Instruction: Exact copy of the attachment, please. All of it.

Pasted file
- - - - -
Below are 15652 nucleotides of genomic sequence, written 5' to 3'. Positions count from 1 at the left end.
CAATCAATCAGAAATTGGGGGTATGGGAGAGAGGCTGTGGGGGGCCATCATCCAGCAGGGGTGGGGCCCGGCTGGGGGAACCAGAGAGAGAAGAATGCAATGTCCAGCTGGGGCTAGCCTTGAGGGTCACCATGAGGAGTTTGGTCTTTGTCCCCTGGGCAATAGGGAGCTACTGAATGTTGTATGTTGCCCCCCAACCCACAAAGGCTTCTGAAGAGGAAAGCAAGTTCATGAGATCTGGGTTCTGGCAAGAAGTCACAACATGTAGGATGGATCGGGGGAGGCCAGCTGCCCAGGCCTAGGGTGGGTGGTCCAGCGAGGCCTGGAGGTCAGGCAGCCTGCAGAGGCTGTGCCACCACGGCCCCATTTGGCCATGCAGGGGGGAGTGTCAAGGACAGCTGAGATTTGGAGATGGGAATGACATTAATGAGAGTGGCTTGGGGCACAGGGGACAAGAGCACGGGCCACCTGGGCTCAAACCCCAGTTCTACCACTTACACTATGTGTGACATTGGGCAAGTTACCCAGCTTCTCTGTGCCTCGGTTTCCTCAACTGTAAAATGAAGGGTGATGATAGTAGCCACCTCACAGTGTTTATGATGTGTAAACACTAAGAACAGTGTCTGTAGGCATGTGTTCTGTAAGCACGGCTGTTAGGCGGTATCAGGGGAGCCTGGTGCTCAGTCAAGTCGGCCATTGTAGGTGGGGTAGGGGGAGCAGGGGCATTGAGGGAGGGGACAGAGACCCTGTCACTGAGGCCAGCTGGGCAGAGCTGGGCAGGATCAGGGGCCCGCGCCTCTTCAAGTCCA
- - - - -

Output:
Below are 15652 nucleotides of genomic sequence, written 5' to 3'. Positions count from 1 at the left end.
CAATCAATCAGAAATTGGGGGTATGGGAGAGAGGCTGTGGGGGGCCATCATCCAGCAGGGGTGGGGCCCGGCTGGGGGAACCAGAGAGAGAAGAATGCAATGTCCAGCTGGGGCTAGCCTTGAGGGTCACCATGAGGAGTTTGGTCTTTGTCCCCTGGGCAATAGGGAGCTACTGAATGTTGTATGTTGCCCCCCAACCCACAAAGGCTTCTGAAGAGGAAAGCAAGTTCATGAGATCTGGGTTCTGGCAAGAAGTCACAACATGTAGGATGGATCGGGGGAGGCCAGCTGCCCAGGCCTAGGGTGGGTGGTCCAGCGAGGCCTGGAGGTCAGGCAGCCTGCAGAGGCTGTGCCACCACGGCCCCATTTGGCCATGCAGGGGGGAGTGTCAAGGACAGCTGAGATTTGGAGATGGGAATGACATTAATGAGAGTGGCTTGGGGCACAGGGGACAAGAGCACGGGCCACCTGGGCTCAAACCCCAGTTCTACCACTTACACTATGTGTGACATTGGGCAAGTTACCCAGCTTCTCTGTGCCTCGGTTTCCTCAACTGTAAAATGAAGGGTGATGATAGTAGCCACCTCACAGTGTTTATGATGTGTAAACACTAAGAACAGTGTCTGTAGGCATGTGTTCTGTAAGCACGGCTGTTAGGCGGTATCAGGGGAGCCTGGTGCTCAGTCAAGTCGGCCATTGTAGGTGGGGTAGGGGGAGCAGGGGCATTGAGGGAGGGGACAGAGACCCTGTCACTGAGGCCAGCTGGGCAGAGCTGGGCAGGATCAGGGGCCCGCGCCTCTTCAAGTCCA